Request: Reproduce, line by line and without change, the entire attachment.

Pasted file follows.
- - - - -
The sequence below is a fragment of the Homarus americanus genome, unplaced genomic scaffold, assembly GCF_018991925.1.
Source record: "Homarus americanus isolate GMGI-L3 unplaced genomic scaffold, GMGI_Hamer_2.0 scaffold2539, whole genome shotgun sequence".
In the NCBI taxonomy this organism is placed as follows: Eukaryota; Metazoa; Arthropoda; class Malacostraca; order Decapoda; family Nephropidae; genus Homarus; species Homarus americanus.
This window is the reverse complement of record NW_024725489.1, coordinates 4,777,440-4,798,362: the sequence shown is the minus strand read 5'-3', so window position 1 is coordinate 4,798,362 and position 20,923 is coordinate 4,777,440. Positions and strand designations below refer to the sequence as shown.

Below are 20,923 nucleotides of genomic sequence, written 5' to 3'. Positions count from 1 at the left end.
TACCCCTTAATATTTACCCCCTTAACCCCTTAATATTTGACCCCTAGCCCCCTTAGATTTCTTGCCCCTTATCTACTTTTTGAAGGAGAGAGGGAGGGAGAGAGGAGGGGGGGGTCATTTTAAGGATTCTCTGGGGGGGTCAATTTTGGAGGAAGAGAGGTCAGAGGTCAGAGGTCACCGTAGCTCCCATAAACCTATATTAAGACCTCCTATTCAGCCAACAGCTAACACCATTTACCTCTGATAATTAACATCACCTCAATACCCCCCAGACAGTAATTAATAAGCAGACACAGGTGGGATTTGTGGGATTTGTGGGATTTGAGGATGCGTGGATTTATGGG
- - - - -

The sequence below is a fragment of the Homarus americanus genome, unplaced genomic scaffold, assembly GCF_018991925.1.
Source record: "Homarus americanus isolate GMGI-L3 unplaced genomic scaffold, GMGI_Hamer_2.0 scaffold2539, whole genome shotgun sequence".
In the NCBI taxonomy this organism is placed as follows: Eukaryota; Metazoa; Arthropoda; class Malacostraca; order Decapoda; family Nephropidae; genus Homarus; species Homarus americanus.
This window is the reverse complement of record NW_024725489.1, coordinates 4,777,440-4,798,362: the sequence shown is the minus strand read 5'-3', so window position 1 is coordinate 4,798,362 and position 20,923 is coordinate 4,777,440. Positions and strand designations below refer to the sequence as shown.

Below are 20,923 nucleotides of genomic sequence, written 5' to 3'. Positions count from 1 at the left end.
TACCCCTTAATATTTACCCCCTTAACCCCTTAATATTTGACCCCTAGCCCCCTTAGATTTCTTGCCCCTTATCTACTTTTTGAAGGAGAGAGGGAGGGAGAGAGGAGGGGGGGGTCATTTTAAGGATTCTCTGGGGGGGTCAATTTTGGAGGAAGAGAGGTCAGAGGTCAGAGGTCACCGTAGCTCCCATAAACCTATATTAAGACCTCCTATTCAGCCAACAGCTAACACCATTTACCTCTGATAATTAACATCACCTCAATACCCCCCAGACAGTAATTAATAAGCAGACACAGGTGGGATTTGTGGGATTTGTGGGATTTGAGGATGCGTGGATTTATGGG